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[me@linuxbox playground]$ ln fun fun-hard
[me@linuxbox playground]$ ln fun dir1/fun-hard
[me@linuxbox playground]$ ln fun dir2/fun-hard
So now we have four instances of the file “fun”. Let's take a look our playground directory:
[me@linuxbox playground]$ ls -l
drwxrwxr-x 2 me me 4096 2008-01-14 16:17 dir1
drwxrwxr-x 2 me me 4096 2008-01-14 16:17 dir2
-rw-r--r-- 4 me me 1650 2008-01-10 16:33 fun
-rw-r--r-- 4 me me 1650 2008-01-10 16:33 fun-hard
why is dir1 and dir2 only showing 2 links? shouldnt they all be on 4??? as the fun file is linked to three other items, shouldnt they all share 4 links?
That's just how ln -s works. The target needs to be written from the destination's perspective, if that makes sense.
If you did "ln -s fun dir1/fun-sym", then fun-sym would be pointing to "fun" in its own directory. You always need to be careful when creating symlinks using a relative path to a destination other than your cwd. You need to ask yourself "How would I get to the target from the destination (regardless of where your cwd is), and that's how you need to write the target.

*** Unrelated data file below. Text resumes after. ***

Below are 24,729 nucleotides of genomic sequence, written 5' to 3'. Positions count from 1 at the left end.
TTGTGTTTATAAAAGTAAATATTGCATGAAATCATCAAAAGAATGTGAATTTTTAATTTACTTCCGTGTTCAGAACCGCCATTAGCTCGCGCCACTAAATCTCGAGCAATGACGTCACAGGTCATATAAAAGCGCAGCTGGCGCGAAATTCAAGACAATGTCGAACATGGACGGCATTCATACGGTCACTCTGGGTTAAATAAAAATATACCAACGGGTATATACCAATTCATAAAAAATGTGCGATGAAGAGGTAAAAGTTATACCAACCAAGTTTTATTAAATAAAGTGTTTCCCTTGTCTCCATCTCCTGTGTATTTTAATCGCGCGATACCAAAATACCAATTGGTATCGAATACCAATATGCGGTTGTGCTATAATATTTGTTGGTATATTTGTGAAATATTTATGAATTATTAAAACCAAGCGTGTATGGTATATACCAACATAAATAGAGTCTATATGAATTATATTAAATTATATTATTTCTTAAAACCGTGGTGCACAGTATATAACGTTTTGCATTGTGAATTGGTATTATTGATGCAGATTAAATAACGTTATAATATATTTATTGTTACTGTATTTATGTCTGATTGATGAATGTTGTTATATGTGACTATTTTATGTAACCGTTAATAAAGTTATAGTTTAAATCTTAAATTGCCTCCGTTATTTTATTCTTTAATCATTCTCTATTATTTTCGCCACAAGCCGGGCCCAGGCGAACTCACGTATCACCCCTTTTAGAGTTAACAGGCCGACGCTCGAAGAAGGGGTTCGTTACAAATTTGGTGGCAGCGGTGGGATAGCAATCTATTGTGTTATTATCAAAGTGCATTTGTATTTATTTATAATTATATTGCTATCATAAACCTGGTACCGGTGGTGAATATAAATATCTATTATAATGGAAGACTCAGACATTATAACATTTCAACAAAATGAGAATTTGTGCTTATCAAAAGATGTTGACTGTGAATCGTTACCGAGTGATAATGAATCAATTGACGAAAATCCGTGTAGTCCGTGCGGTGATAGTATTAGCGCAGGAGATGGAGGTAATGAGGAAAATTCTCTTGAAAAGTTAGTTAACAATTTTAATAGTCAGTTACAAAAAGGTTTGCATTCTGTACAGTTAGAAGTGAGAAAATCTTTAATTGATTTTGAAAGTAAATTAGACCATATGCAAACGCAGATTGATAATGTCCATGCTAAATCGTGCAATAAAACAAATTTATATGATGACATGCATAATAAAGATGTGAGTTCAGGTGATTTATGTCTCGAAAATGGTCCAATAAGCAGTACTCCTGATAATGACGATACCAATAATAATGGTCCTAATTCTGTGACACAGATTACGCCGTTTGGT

I usually find it easiest to just cd to the destination directory and then symlink from there, using tab completion if necessary.
Last edited by suicidaleggroll; 10-16-2014 at 12:24 PM.